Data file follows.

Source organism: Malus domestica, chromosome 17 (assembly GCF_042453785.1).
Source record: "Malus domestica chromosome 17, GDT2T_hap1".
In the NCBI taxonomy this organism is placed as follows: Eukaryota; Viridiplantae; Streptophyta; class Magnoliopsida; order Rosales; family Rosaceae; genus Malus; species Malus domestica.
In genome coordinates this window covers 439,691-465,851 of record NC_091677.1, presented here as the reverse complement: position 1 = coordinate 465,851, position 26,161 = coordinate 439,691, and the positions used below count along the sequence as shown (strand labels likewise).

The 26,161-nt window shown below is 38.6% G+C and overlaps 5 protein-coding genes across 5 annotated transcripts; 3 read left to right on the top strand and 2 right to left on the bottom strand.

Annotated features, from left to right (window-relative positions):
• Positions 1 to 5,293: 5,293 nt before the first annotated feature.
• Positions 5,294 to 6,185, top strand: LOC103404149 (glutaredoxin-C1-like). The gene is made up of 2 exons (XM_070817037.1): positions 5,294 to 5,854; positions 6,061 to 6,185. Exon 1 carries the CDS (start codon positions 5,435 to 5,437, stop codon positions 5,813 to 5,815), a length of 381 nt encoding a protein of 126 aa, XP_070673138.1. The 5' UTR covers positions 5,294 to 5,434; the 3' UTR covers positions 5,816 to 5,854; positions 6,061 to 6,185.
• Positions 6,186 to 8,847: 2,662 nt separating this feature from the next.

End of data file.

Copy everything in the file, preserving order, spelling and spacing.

Source organism: Malus domestica, chromosome 17 (assembly GCF_042453785.1).
Source record: "Malus domestica chromosome 17, GDT2T_hap1".
In the NCBI taxonomy this organism is placed as follows: Eukaryota; Viridiplantae; Streptophyta; class Magnoliopsida; order Rosales; family Rosaceae; genus Malus; species Malus domestica.
In genome coordinates this window covers 439,691-465,851 of record NC_091677.1, presented here as the reverse complement: position 1 = coordinate 465,851, position 26,161 = coordinate 439,691, and the positions used below count along the sequence as shown (strand labels likewise).

The 26,161-nt window shown below is 38.6% G+C and overlaps 5 protein-coding genes across 5 annotated transcripts; 3 read left to right on the top strand and 2 right to left on the bottom strand.

Annotated features, from left to right (window-relative positions):
• Positions 1 to 5,293: 5,293 nt before the first annotated feature.
• Positions 5,294 to 6,185, top strand: LOC103404149 (glutaredoxin-C1-like). The gene is made up of 2 exons (XM_070817037.1): positions 5,294 to 5,854; positions 6,061 to 6,185. Exon 1 carries the CDS (start codon positions 5,435 to 5,437, stop codon positions 5,813 to 5,815), a length of 381 nt encoding a protein of 126 aa, XP_070673138.1. The 5' UTR covers positions 5,294 to 5,434; the 3' UTR covers positions 5,816 to 5,854; positions 6,061 to 6,185.
• Positions 6,186 to 8,847: 2,662 nt separating this feature from the next.